Once 3rd party programmers(not AMD) figure out voltage control for these cards, history will likely repeat itself for AMD. Yes, these will run hotter and use more power than their Nvidia counterparts...I don't see why this is a shock to anyone since this is still 28nm and similar enough to Hawaii...What no one seems to mention is the amount of performance increase compared to Hawaii in the same power/thermal envelope..it's a very significant jump.

    Whom in the enthusiast PC world really cares about the additional power draw? We're looking at 60-90W under normal load conditions; Furmark is NOT normal load. Unless electricity where you hail from is that expensive, it isn't actually costing you that much more in the long run. If you're in the market for a ~$550 GPU, then you probably aren't too concerned with buying a good PSU. What the FurMark power draw of the Fury X/Sapphire Fury really tell us is that the reference PCB is capable of handling 385W+ of draw. This should give an idea of what the card can do once we are able to control the voltage.

    These cards are enthusiast grade and plenty of those users will remove the included cooler for maximum performance. A full cover waterblock is going to be the key to releasing the full potential of Fury(X) just like it was for 290(X). It is a definite plus to see board partners with solid air cooling solutions out of the gate though...Sapphire's cooling solution fares better in temperature AND noise during FurMark than ASUS' when it's pulling 130W additional power! Way to go Sapphire!

    My rant will continue concerning drivers. Nvidia has mature hardware with mature drivers. The fact AMD is keeping up, or winning is some instances, is a solid achievement. Go back to a 290(X) review when their primary competition was a 780 Ti, where the 780 Ti was usually winning. Now, the 390(X), that so many are calling a rebranded POS, easily bests the 780 Ti and competes with GTX 980. Nvidia changed architecture, but AMD is still competitive? Another commenter said it best by saying: "An AMD GPU is like a fine wine, and gets better with age."

    This tells me 3 things...

    1) Once drivers mature, AMD stands to gain solid performance improvements.
    2) Adding voltage control to enable actual overclocking will show the true potential of these cards.
    3) Add these two factors together and AMD has another winning product.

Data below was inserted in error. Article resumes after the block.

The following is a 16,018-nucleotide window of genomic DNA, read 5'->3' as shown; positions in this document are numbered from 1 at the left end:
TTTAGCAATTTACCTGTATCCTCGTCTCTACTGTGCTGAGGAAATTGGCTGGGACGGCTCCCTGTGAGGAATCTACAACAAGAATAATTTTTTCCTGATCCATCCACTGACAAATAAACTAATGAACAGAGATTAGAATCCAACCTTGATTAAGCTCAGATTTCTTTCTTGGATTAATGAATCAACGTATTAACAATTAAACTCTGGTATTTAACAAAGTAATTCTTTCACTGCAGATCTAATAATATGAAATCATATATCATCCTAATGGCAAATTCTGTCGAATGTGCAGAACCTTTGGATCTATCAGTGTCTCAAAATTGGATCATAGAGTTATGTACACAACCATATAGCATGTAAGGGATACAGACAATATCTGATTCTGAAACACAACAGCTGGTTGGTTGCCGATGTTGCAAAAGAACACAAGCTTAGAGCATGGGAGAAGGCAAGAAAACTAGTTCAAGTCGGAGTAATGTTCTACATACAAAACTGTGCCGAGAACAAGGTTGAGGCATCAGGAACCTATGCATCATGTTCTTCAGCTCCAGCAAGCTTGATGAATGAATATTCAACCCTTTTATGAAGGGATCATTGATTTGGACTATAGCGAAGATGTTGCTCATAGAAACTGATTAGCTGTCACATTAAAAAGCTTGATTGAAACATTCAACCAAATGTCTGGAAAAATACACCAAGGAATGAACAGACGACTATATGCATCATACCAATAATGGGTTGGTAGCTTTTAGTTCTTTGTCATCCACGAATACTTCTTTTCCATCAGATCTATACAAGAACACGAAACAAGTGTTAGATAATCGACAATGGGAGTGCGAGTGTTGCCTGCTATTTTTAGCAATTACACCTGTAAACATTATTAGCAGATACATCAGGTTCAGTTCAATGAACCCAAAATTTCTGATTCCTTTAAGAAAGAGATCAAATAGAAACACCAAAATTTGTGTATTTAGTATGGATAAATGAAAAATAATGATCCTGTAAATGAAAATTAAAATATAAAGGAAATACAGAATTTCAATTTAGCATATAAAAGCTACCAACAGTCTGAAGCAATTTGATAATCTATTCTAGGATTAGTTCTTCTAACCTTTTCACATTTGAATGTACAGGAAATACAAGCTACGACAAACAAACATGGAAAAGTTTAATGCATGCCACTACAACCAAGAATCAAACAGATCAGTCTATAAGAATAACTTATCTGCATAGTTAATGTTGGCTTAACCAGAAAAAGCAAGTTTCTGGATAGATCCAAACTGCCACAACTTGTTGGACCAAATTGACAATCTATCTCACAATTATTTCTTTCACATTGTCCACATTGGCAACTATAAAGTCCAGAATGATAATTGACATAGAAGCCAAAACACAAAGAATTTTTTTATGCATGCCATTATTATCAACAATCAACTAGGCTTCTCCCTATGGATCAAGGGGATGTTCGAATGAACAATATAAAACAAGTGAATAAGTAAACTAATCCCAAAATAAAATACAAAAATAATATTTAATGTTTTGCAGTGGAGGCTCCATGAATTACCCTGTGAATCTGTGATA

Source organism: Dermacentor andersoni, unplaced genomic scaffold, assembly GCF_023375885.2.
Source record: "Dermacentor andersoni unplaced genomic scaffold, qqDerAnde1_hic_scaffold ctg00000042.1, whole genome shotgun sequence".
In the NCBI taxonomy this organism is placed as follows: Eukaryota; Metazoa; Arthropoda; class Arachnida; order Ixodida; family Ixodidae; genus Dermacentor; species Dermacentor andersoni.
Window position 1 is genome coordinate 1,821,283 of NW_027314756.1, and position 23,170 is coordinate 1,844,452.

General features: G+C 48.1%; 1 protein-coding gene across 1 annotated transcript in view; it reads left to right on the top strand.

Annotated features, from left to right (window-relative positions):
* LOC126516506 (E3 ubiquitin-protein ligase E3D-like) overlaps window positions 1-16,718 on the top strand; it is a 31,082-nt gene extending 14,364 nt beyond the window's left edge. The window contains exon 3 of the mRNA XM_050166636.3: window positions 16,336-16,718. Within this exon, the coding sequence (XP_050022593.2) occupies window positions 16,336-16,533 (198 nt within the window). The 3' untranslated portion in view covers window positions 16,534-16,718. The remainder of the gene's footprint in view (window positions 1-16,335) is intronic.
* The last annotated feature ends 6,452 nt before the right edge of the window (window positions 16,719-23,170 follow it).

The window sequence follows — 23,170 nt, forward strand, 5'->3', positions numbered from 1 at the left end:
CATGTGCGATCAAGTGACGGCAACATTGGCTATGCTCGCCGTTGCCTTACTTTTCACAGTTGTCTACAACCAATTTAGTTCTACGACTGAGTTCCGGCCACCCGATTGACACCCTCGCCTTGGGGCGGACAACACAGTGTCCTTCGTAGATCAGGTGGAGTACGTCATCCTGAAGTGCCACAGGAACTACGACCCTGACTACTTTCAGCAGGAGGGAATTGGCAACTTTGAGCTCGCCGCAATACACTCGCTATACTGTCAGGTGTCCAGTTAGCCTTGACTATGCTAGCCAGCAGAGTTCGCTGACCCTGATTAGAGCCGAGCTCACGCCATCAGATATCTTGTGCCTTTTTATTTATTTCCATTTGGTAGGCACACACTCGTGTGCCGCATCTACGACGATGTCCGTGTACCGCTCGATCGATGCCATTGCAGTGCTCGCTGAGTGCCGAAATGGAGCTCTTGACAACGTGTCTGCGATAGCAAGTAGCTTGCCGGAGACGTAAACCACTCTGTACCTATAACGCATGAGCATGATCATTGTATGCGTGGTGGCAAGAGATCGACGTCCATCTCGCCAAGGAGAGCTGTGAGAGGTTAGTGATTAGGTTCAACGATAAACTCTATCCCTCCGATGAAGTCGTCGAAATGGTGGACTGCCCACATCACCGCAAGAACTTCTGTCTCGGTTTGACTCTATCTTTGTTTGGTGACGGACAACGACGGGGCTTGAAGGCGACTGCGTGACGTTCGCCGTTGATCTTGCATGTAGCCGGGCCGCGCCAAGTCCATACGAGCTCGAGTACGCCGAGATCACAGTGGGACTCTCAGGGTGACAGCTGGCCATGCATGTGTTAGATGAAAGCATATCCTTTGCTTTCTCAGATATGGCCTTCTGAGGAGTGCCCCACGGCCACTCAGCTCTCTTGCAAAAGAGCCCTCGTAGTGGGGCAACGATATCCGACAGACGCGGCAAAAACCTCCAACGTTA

Lastly we still have DX12 to factor into all of this. Sure, you can say DX12 is too far away, but in actuality it is not. I know there are those people who MUST HAVE the latest and greatest hardware every time something new comes around every ~9 months. However, there are plenty more of us who wait a few generations of GPUs to upgrade. If DX12 brings even a half of the anticipated performance gains and you're in the market, then purchasing this card now, or in the coming months, will be a solid investment for the coming years.
    Reply
  • Peichen - Monday, July 13, 2015 - link

    Whatever flats your boat. There are still some people like you that believes FX CPUs are faster than i7s and they are what keeps AMD afloat. The rest of us.... we actually consider everything and go Intel & Nvidia.

    There are 3 fails in your assumptions:
    1. Fiji is a much bigger core tied to 4 HBM modules. OC will likely not be as "smooth" as 290X
    2. 60-90W is not just cost in electricity. It is also getting a PSU that will supply the additional draw and more fan(s) and better case to get the heat out. Or suffer the heat and noise. The $15-45 a year in additional electricity bill also means you will be in the red in a couple od years.
    3. You assume AMD/ATI driver team is still around and will be around a couple of years in the future.
    Reply
  • silverblue - Tuesday, July 14, 2015 - link

    3. Unless the driver work has been completely outsourced and there's proof of this happening, I'm not sure you can use this as a "fail".

    Fiji isn't a brand new version of GCN so I don't expect the huge gains in performance that are being touted, however whatever they do bring to the table should benefit Tonga as well, which will (hopefully) distance itself from Tahiti and perhaps improve sales further down the stack.
    Reply
  • Count Vladimir - Thursday, July 16, 2015 - link

    Honestly, driver outsourcing might be for the best in case of AMD. Reply
  • Oxford Guy - Wednesday, July 15, 2015 - link

    The most electrically efficient 3D computer gaming via an ARM chip, right? Think of all the wasted watts for these big fancy GPUs. Even more efficient are text-based games. Reply
  • FlushedBubblyJock - Thursday, July 16, 2015 - link

    You forgot he said spend a hundred and a half on a waterblock...for the amd card, for "full potential"..

    ROFL - once again the future that never comes is very bright and very expensive.
    Reply
  • beck2050 - Monday, July 13, 2015 - link

    A bit disingenuous as custom cooled over clocked 980s are the norm these days and easily match or exceed Fury, while running cooler with much less power and can be found cheaper. AMD HAS its work cut out. Reply